Always check the maximum load before you buy. This can vary greatly between foldables and inflatables, from 300 to 395 pounds for a single seater to 500 to 750 pounds for a tandem. If your idea of a day on the lake includes your Labrador retriever or a loaded picnic basket, you’ll want an inflatable to handle the heavier load. Also, compare the folded/deflated dimensions as storage size also varies. A folded 9-foot, 8-inch Tucktec measures in at 48-by-15-by-8 inches, a folded 10-foot Oru Inlet at 42-by-19-by-10 inches and a deflated 9-foot, 10-inch Sea Eagle 300x at 24-by-16-by-6 inches. The size and shape of your motorhome’s storage space could be a factor in the portable kayak you choose.
The Portable Canoe
If you have more than one water-loving pet, or if getting out on the water is a family affair, you’re going to need a bigger boat. While some kayak manufacturers offer inflatables with a removable third seat, their maximum loads can be as little as 490 pounds — not enough for three average adults and gear. Fortunately, there are a few portable canoe options out there with nearly double that capacity, so you can take your friends, pets and equipment along.
True three-person inflatable canoes are available from Aire and Sea Eagle and range in length from 15 to 16 feet. They contain three distinct air chambers, removable inflatable or bench seats, and weigh anywhere from 60 to 75 pounds. Some include features such as a carry bag, removable skeg for better tracking, or a transom for mounting a motor. Their maximum loads range from 800 to 915 pounds. Because of their size, a 12-volt air pump is recommended for inflation.
For anyone interested in an origami canoe, there are no true foldables with three-person capacity, though there are foldable/inflatable hybrids. These are constructed of PVC-coated synthetic fabric over a folding aluminum frame, with inflatable tubes along the sides to act as fenders for increased strength and durability and can carry loads up to 910 pounds. Portable family-sized canoes range in price from $1,800 to $3,000.
The Bottom Line
Enjoying the great outdoors is an important part of the RV lifestyle, but a motorhome can only take you so far. Whether you choose a SUP, a kayak, or a canoe, your portable paddler will make it possible to explore both by land and sea (or lake). Isn’t it time you added a new dimension to your camping experience?
MotorHome’s Top 5 Portable Picks
(Based on portability, price, versatility and owner reviews)
1 Inflatable SUP
Sea Eagle LongBoard 11
All-around board designed for stability with plenty of flotation, an EVA foam deck pad, and innovations like a 4-inch nose rocker and 2-inch tail rocker for improved performance. Versatile enough for everything from yoga to surfing to extended touring. www.seaeagle.com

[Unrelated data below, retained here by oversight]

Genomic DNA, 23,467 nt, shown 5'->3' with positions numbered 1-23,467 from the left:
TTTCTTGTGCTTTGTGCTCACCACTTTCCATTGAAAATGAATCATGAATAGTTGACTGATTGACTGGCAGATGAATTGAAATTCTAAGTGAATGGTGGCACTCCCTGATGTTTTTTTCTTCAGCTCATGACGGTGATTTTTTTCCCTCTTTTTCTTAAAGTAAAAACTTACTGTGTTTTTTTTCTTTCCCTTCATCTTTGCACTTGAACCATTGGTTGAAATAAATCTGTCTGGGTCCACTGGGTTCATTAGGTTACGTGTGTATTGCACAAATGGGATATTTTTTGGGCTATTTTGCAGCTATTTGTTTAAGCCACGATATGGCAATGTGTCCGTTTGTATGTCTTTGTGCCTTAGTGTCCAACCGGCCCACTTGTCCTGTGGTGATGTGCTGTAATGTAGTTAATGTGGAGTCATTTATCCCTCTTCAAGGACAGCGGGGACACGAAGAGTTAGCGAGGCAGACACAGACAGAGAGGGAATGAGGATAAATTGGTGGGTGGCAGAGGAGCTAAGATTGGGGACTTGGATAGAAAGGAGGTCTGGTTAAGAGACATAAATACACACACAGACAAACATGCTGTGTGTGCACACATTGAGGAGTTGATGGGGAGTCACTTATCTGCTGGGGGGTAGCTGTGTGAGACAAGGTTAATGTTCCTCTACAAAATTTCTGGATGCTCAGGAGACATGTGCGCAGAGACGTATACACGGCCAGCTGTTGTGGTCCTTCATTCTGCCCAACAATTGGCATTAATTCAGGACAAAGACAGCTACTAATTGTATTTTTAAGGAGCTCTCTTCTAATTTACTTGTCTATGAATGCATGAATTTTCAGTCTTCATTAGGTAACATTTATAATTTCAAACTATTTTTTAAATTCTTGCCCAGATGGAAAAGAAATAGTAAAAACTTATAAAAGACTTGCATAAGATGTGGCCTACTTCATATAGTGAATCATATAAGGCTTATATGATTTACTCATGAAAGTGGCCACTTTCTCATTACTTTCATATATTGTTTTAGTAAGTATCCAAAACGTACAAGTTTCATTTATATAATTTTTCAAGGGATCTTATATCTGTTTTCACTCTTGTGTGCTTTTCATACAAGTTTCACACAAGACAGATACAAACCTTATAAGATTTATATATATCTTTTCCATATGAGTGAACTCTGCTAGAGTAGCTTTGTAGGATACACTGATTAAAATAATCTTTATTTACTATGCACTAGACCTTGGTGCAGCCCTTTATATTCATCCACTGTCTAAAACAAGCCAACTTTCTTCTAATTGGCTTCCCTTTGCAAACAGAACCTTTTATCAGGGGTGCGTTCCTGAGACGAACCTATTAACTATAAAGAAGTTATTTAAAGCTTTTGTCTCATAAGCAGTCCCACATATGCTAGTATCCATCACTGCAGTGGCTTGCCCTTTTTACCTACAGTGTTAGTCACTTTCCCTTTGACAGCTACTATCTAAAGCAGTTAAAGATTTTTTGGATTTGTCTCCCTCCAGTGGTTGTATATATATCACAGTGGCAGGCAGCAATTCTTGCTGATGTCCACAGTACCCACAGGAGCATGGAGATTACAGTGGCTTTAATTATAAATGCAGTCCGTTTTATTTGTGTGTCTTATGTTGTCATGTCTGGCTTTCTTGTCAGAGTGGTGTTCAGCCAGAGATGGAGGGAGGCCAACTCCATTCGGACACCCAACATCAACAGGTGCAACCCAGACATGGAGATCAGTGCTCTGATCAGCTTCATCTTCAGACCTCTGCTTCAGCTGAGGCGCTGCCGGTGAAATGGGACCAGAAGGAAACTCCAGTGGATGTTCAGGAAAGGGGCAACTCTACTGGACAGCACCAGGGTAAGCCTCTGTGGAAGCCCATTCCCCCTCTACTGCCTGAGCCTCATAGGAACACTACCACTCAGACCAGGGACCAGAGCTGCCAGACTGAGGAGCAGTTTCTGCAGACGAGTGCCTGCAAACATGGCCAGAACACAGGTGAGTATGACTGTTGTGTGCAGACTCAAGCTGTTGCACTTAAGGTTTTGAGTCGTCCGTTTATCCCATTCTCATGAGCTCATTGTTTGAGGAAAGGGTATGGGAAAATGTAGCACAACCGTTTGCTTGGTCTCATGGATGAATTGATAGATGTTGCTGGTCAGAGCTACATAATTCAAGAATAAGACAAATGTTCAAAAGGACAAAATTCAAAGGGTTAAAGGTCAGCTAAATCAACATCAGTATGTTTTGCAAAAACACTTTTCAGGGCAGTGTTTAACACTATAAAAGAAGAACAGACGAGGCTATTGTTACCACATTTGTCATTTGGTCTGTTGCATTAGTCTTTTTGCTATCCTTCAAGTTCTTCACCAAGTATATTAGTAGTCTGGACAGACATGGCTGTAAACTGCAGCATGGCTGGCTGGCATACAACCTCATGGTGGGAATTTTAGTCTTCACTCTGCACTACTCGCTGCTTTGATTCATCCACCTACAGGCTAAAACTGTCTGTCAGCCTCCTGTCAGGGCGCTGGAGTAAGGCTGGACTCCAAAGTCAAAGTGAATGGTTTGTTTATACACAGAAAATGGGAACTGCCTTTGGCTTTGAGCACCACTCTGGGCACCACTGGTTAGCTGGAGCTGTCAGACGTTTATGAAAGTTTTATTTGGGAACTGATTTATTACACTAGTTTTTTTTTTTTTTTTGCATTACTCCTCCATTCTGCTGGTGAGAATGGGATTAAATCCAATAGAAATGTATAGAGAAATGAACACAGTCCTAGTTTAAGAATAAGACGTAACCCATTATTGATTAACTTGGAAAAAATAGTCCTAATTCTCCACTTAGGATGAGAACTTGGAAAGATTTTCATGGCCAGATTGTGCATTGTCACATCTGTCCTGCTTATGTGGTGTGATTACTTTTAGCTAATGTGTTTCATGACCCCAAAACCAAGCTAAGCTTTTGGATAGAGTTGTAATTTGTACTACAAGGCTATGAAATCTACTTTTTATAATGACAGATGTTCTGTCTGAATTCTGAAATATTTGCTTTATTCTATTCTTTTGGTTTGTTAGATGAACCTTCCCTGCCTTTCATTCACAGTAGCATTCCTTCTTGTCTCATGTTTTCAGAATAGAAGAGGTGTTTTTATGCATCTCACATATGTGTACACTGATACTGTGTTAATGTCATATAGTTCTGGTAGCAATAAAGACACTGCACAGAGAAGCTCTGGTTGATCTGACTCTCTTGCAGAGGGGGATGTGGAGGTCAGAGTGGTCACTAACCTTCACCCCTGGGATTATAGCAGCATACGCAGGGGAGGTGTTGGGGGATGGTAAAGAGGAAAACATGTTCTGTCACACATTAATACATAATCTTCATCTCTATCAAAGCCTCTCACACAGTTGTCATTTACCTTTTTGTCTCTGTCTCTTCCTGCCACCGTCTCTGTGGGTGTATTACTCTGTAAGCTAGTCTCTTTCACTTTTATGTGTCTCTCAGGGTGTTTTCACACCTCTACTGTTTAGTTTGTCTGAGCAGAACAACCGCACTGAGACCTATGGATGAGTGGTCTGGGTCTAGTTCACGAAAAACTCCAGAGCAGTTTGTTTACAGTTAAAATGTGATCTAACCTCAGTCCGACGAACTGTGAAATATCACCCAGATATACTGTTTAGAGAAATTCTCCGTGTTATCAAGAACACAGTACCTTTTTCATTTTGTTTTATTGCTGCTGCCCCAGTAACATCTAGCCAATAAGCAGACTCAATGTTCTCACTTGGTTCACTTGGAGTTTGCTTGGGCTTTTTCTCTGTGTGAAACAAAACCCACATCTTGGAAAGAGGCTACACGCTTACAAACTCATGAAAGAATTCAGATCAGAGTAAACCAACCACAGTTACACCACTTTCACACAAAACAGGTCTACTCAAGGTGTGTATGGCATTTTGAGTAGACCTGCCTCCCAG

Hull Weight: 29 lbs | Length: 11′ | Maximum Load: 1 person or 200 lbs | Deflated Size: 32″ x 14″ x 8″ | Price: $699 pkg. (package price includes manual SUP pump, backpack, paddle, skeg and repair kit)
2 Inflatable Single-Seat Kayak
Sea Eagle 300x
Designed for all conditions, with 16 self-bailing drain valves that can be left open for wet whitewater and ocean kayaking. Features a removable slide skeg for improved tracking on open water. www.seaeagle.com
Hull Weight: 30 lbs | Length: 9′ 10″ | Maximum Load: 1 person or 395 lbs | Deflated Size: 24″ x 16″ x 6″ | Price $699 pkg. (package price includes paddle, seat, skeg, foot pump, carry bag and repair kit)
3 Origami Kayak
Oru Haven (Single/Tandem Convertible)
A lightweight, folding tandem that easily converts to a single-seat high-performance kayak with the switch of a few buckles. www.orukayak.com
Hull Weight: 40 lbs | Length: 16′ | Maximum Load: 2 people or 200 lbs | Deflated Size: 34″ x 16″ x 29″ | Price: $1,999
4 Inflatable Canoe
Sea Eagle Travel Canoe 16
Equipped with innovative hard bow and stern molds to slice through the water and a full-length double chine system for improved stability. Features full-length flat planing surface area for additional speed and a removable rear skeg to enhance tracking. www.seaeagle.com
Hull Weight: 60 lbs | Length: 16′ | Maximum Load: 3 people or 915 lbs | Deflated Size: 40″ x 24″ x 16″ | Price: $2,199 pkg. (package price includes three wood/web seats, three paddles, carry bag, hand pump, 12-volt pump with battery kit and repair kit)
5 Hybrid Canoe
A foldable with inflatable tubes for added stability. Listed as a tandem, but with enough capacity for parents and children, and additional seats can be installed.
Hull Weight: 56 lbs | Length: 17′ | Maximum Load: 2 people or 910 lbs | Deflated Size: 35″ x 18″ x 14″ | Price: $2,380